While I was struggling to come to terms with living with a cat who is bald by choice, the vet seemed confounded, but not concerned. His advice ranged from doing nothing — the ol’ don’t-pull-your-hair-out-over-your-cat-pulling-her-hair-out approach — to an Elizabethan collar to Prozac. I always just sort of assumed that among my cats and me, the one most likely to need anti-depressants was … not my cats.

I pondered what depression- or anxiety-inducing problems Teva, the happiest creature I’ve ever encountered, might have that would drive her to self-inflicted baldness: being loved too much, having too many toys to choose from, being raised by a single parent. Or maybe she was just picking up on and acting out my own malaise. I wish I could claim my lack of blogging of late was a silent protest of anti-piracy legislation, but only recently did I learn that PIPA isn’t Kate Middleton‘s sister. The real reason is because sometimes life blows. Weathering a perfect storm of first-world white girl problems, I’ve spent the past few months hibernating and hating people. Admittedly, it’s hard to discern my funks from my happy times.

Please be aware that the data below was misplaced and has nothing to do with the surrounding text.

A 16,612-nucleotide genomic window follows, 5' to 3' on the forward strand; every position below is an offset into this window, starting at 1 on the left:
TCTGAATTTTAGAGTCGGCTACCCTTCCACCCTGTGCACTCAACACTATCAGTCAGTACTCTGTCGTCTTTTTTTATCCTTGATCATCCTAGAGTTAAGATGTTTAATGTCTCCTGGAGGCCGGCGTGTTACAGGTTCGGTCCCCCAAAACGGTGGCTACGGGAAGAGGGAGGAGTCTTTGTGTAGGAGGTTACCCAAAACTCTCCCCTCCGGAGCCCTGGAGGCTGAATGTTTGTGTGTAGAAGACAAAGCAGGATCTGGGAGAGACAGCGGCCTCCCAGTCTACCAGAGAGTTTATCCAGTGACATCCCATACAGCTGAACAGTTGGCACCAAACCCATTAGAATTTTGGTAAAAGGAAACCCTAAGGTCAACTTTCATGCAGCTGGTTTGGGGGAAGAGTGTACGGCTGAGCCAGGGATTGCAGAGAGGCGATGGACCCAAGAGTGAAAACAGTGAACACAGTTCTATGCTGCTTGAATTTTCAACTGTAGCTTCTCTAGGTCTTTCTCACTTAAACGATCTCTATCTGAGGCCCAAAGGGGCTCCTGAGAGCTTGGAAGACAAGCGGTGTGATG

Teva has a new box to play with — I would kill for a new box to play with — and yet still she yearns for more.

Friday is sometimes my only night off work, and I’ve settled in to an comfortable but probably unhealthy routine. Because I’ve been rather unpleasant to be around, I sequester myself and dedicate the evening to grocery shopping instead of socializing. There’s an unspoken understanding among shoppers. We can’t judge each other for grocery shopping on date night because we’re all grocery shopping on date night. I’m not sure whether people still call it “date night.” Maybe this is why I never have dates.